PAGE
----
Top Attorneys Explain Importance of True Consent to Settle

Some insurance carriers will settle your claim for as inexpensively as possible. View this video to hear what top malpractice defense attorneys' advise to protect your reputation and your practice.


Top Attorneys Explain Importance of True Consent to Settle

As the AVP of Claims for NCMIC, I have seen firsthand why it is of the utmost importance for doctors to have the best defense in a malpractice suit or board allegations. Many doctors think it won't happen to them. But my experience is not “if” they will face a claim but “when.”

That’s why we make sure to receive a doctor’s authorization before settling any claims. This is known as NCMIC’s true consent to settle provision.

How it Works

Top malpractice defense attorney Joe Fasi explains that a consent to settle discussion is much like the informed consent process that doctors use in their offices. The defense team discusses with you the pros and cons of settling or not settling and their best-reasoned analysis of whether it is better to go to trial or settle. Then, you as a team decide what is in your best interest—with the ultimate decision being up to you.

Why It’s Important   

As attorney Jenn Herlihy explains, a consent to settle policy is somewhat unusual among insurance policies. But it is important because it allows the doctor to decide before any money is paid out of their policy. Attorney Frank Moscato adds that consent to settle allows you to have an active, constant role in making decisions during the claims process.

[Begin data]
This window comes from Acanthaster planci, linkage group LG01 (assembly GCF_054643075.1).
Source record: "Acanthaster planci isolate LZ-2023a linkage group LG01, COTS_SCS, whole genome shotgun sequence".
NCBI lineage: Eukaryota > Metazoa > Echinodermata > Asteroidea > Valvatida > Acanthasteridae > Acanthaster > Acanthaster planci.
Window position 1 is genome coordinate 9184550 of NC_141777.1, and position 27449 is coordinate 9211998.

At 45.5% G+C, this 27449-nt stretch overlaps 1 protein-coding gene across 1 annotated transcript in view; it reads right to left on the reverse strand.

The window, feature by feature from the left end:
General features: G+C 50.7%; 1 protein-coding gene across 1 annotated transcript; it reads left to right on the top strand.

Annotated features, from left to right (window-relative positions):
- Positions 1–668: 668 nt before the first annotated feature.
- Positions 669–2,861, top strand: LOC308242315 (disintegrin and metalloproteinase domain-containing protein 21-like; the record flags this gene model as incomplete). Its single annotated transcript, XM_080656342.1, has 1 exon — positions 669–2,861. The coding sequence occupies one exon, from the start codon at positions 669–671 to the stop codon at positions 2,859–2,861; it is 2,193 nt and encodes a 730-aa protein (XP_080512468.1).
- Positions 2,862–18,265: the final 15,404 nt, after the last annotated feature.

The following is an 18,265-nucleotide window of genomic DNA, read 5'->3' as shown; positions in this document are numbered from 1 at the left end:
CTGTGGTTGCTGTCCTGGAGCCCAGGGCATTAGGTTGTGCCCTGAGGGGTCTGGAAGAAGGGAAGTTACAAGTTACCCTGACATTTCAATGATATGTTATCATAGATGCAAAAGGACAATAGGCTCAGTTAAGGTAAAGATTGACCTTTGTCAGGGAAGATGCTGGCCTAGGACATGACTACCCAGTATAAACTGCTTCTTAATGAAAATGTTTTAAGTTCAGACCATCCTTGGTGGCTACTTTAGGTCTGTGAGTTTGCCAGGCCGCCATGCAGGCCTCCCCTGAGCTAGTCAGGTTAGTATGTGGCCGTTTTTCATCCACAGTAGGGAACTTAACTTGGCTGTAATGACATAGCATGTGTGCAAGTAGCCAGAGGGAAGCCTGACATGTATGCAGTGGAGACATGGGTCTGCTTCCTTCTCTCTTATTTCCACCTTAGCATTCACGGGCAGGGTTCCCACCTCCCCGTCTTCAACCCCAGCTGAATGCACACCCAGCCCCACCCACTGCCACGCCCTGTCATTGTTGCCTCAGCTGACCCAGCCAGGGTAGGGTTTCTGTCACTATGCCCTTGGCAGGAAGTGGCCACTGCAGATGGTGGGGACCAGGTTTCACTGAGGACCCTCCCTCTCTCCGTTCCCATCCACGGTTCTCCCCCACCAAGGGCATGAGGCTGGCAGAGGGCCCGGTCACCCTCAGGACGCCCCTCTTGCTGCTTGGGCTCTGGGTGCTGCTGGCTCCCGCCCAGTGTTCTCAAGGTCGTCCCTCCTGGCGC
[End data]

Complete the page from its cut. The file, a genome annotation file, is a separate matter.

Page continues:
Hear for yourself what these attorneys have to say:

Claims Advice Hotline play

Without a true consent to settle policy, some other insurance carriers might settle your claim regardless of your opinion or really any regard for your reputation. Their only concern may be to settle the claim as quickly and as inexpensively as possible. In contrast, NCMIC pays defense costs to defend the doctor to a jury verdict when a doctor does not consent to settle.

Hear more reasons why top attorneys recommend NCMIC.

Consent to Settle is not allowed by Maryland.

The information in the NCMIC Learning Center is offered solely for general information and educational purposes. It is not offered as, nor does it represent, legal or professional advice. Neither does this information constitute a guideline, practice parameter or standard of care. You should not act or rely upon this information without seeking the advice of an attorney familiar with the specific legal requirements of the state(s) in which you practice. If there is a discrepancy between the site and an insurance policy you have with NCMIC, the policy will prevail.